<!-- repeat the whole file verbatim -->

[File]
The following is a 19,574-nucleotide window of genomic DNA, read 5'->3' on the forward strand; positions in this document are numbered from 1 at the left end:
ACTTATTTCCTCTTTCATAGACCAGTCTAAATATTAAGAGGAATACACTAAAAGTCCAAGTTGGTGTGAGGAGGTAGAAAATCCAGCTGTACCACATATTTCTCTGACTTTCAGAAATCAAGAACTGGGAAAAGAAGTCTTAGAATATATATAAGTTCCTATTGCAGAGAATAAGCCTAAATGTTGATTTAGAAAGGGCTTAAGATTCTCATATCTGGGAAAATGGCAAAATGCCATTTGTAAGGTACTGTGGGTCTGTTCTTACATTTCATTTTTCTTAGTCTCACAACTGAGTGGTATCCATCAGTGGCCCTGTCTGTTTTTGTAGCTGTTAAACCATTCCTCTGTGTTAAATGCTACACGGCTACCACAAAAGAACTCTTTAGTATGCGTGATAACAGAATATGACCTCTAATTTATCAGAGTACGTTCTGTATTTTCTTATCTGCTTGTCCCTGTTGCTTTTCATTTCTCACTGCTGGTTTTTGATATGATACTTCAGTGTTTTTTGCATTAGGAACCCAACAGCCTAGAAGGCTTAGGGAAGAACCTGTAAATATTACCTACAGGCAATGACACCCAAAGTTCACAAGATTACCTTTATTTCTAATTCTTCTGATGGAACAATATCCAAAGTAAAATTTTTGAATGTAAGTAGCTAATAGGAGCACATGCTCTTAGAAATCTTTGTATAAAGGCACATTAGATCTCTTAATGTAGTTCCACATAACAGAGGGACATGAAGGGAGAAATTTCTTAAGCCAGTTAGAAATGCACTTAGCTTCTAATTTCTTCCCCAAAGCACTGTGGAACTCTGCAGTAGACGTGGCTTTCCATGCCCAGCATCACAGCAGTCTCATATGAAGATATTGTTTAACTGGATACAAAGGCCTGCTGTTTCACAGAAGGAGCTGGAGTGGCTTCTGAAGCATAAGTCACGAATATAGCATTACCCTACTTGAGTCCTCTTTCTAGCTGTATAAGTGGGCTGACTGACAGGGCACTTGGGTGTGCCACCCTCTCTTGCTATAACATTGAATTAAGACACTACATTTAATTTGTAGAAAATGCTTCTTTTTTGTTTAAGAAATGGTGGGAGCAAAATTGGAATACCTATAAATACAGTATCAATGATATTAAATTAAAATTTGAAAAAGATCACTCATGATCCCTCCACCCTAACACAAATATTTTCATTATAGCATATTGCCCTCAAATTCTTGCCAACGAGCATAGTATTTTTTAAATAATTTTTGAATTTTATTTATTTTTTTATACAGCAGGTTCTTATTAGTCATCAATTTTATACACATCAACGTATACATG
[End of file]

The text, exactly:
The following is a 19,574-nucleotide window of genomic DNA, read 5'->3' on the forward strand; positions in this document are numbered from 1 at the left end:
ACTTATTTCCTCTTTCATAGACCAGTCTAAATATTAAGAGGAATACACTAAAAGTCCAAGTTGGTGTGAGGAGGTAGAAAATCCAGCTGTACCACATATTTCTCTGACTTTCAGAAATCAAGAACTGGGAAAAGAAGTCTTAGAATATATATAAGTTCCTATTGCAGAGAATAAGCCTAAATGTTGATTTAGAAAGGGCTTAAGATTCTCATATCTGGGAAAATGGCAAAATGCCATTTGTAAGGTACTGTGGGTCTGTTCTTACATTTCATTTTTCTTAGTCTCACAACTGAGTGGTATCCATCAGTGGCCCTGTCTGTTTTTGTAGCTGTTAAACCATTCCTCTGTGTTAAATGCTACACGGCTACCACAAAAGAACTCTTTAGTATGCGTGATAACAGAATATGACCTCTAATTTATCAGAGTACGTTCTGTATTTTCTTATCTGCTTGTCCCTGTTGCTTTTCATTTCTCACTGCTGGTTTTTGATATGATACTTCAGTGTTTTTTGCATTAGGAACCCAACAGCCTAGAAGGCTTAGGGAAGAACCTGTAAATATTACCTACAGGCAATGACACCCAAAGTTCACAAGATTACCTTTATTTCTAATTCTTCTGATGGAACAATATCCAAAGTAAAATTTTTGAATGTAAGTAGCTAATAGGAGCACATGCTCTTAGAAATCTTTGTATAAAGGCACATTAGATCTCTTAATGTAGTTCCACATAACAGAGGGACATGAAGGGAGAAATTTCTTAAGCCAGTTAGAAATGCACTTAGCTTCTAATTTCTTCCCCAAAGCACTGTGGAACTCTGCAGTAGACGTGGCTTTCCATGCCCAGCATCACAGCAGTCTCATATGAAGATATTGTTTAACTGGATACAAAGGCCTGCTGTTTCACAGAAGGAGCTGGAGTGGCTTCTGAAGCATAAGTCACGAATATAGCATTACCCTACTTGAGTCCTCTTTCTAGCTGTATAAGTGGGCTGACTGACAGGGCACTTGGGTGTGCCACCCTCTCTTGCTATAACATTGAATTAAGACACTACATTTAATTTGTAGAAAATGCTTCTTTTTTGTTTAAGAAATGGTGGGAGCAAAATTGGAATACCTATAAATACAGTATCAATGATATTAAATTAAAATTTGAAAAAGATCACTCATGATCCCTCCACCCTAACACAAATATTTTCATTATAGCATATTGCCCTCAAATTCTTGCCAACGAGCATAGTATTTTTTAAATAATTTTTGAATTTTATTTATTTTTTTATACAGCAGGTTCTTATTAGTCATCAATTTTATACACATCAACGTATACATG